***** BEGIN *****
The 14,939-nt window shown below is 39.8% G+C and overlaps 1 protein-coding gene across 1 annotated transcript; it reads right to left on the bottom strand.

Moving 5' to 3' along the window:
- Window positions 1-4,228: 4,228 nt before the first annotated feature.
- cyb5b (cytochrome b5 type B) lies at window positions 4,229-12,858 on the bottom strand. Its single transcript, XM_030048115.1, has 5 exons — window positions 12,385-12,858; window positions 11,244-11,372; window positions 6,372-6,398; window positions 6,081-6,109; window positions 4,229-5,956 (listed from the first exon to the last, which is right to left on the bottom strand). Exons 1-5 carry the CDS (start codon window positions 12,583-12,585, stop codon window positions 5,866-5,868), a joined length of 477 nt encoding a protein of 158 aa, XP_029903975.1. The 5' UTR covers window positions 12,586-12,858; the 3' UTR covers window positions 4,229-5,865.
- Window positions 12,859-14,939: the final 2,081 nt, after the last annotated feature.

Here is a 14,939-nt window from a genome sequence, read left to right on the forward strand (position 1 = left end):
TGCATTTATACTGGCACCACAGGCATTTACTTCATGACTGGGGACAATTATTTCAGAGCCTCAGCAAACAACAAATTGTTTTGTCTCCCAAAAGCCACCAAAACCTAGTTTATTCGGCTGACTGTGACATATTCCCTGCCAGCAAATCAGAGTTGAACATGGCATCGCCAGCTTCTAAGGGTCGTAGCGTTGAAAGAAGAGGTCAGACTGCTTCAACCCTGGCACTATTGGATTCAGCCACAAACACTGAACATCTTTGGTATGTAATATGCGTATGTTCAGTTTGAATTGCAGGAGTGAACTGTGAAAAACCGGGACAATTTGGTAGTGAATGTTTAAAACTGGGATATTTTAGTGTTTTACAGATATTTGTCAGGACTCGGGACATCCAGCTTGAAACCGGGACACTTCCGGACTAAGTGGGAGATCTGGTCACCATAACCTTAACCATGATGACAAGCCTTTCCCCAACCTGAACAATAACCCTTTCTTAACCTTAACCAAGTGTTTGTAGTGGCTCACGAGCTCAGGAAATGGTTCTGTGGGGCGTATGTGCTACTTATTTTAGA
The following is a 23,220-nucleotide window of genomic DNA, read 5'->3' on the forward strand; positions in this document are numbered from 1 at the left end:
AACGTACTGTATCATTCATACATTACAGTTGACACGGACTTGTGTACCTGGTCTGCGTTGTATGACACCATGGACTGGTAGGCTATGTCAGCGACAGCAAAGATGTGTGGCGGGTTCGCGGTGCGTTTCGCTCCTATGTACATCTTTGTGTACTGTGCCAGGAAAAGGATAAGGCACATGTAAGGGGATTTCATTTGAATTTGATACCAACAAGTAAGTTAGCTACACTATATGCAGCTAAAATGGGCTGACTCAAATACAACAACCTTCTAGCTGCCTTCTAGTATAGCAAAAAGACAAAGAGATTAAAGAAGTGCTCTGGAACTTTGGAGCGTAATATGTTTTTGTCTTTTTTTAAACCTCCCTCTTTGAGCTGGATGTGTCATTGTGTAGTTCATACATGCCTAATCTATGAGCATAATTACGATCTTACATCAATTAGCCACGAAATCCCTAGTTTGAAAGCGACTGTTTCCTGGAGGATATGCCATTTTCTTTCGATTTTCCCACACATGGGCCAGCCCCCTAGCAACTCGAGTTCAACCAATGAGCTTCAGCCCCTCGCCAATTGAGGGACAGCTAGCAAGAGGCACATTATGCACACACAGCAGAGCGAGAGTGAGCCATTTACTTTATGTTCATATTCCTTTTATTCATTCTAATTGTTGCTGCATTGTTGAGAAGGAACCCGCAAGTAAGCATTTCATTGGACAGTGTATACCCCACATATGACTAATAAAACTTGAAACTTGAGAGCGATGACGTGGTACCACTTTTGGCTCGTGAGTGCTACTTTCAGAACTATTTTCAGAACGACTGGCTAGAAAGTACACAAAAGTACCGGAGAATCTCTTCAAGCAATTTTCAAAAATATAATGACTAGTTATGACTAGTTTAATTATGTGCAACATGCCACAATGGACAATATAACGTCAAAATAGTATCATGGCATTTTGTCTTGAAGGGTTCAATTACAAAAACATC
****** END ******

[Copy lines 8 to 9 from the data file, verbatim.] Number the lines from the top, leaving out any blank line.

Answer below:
The following is a 23,220-nucleotide window of genomic DNA, read 5'->3' on the forward strand; positions in this document are numbered from 1 at the left end:
AACGTACTGTATCATTCATACATTACAGTTGACACGGACTTGTGTACCTGGTCTGCGTTGTATGACACCATGGACTGGTAGGCTATGTCAGCGACAGCAAAGATGTGTGGCGGGTTCGCGGTGCGTTTCGCTCCTATGTACATCTTTGTGTACTGTGCCAGGAAAAGGATAAGGCACATGTAAGGGGATTTCATTTGAATTTGATACCAACAAGTAAGTTAGCTACACTATATGCAGCTAAAATGGGCTGACTCAAATACAACAACCTTCTAGCTGCCTTCTAGTATAGCAAAAAGACAAAGAGATTAAAGAAGTGCTCTGGAACTTTGGAGCGTAATATGTTTTTGTCTTTTTTTAAACCTCCCTCTTTGAGCTGGATGTGTCATTGTGTAGTTCATACATGCCTAATCTATGAGCATAATTACGATCTTACATCAATTAGCCACGAAATCCCTAGTTTGAAAGCGACTGTTTCCTGGAGGATATGCCATTTTCTTTCGATTTTCCCACACATGGGCCAGCCCCCTAGCAACTCGAGTTCAACCAATGAGCTTCAGCCCCTCGCCAATTGAGGGACAGCTAGCAAGAGGCACATTATGCACACACAGCAGAGCGAGAGTGAGCCATTTACTTTATGTTCATATTCCTTTTATTCATTCTAATTGTTGCTGCATTGTTGAGAAGGAACCCGCAAGTAAGCATTTCATTGGACAGTGTATACCCCACATATGACTAATAAAACTTGAAACTTGAGAGCGATGACGTGGTACCACTTTTGGCTCGTGAGTGCTACTTTCAGAACTATTTTCAGAACGACTGGCTAGAAAGTACACAAAAGTACCGGAGAATCTCTTCAAGCAATTTTCAAAAATATAATGACTAGTTATGACTAGTTTAATTATGTGCAACATGCCACAATGGACAATATAACGTCAAAATAGTATCATGGCATTTTGTCTTGAAGGGTTCAATTACAAAAACATC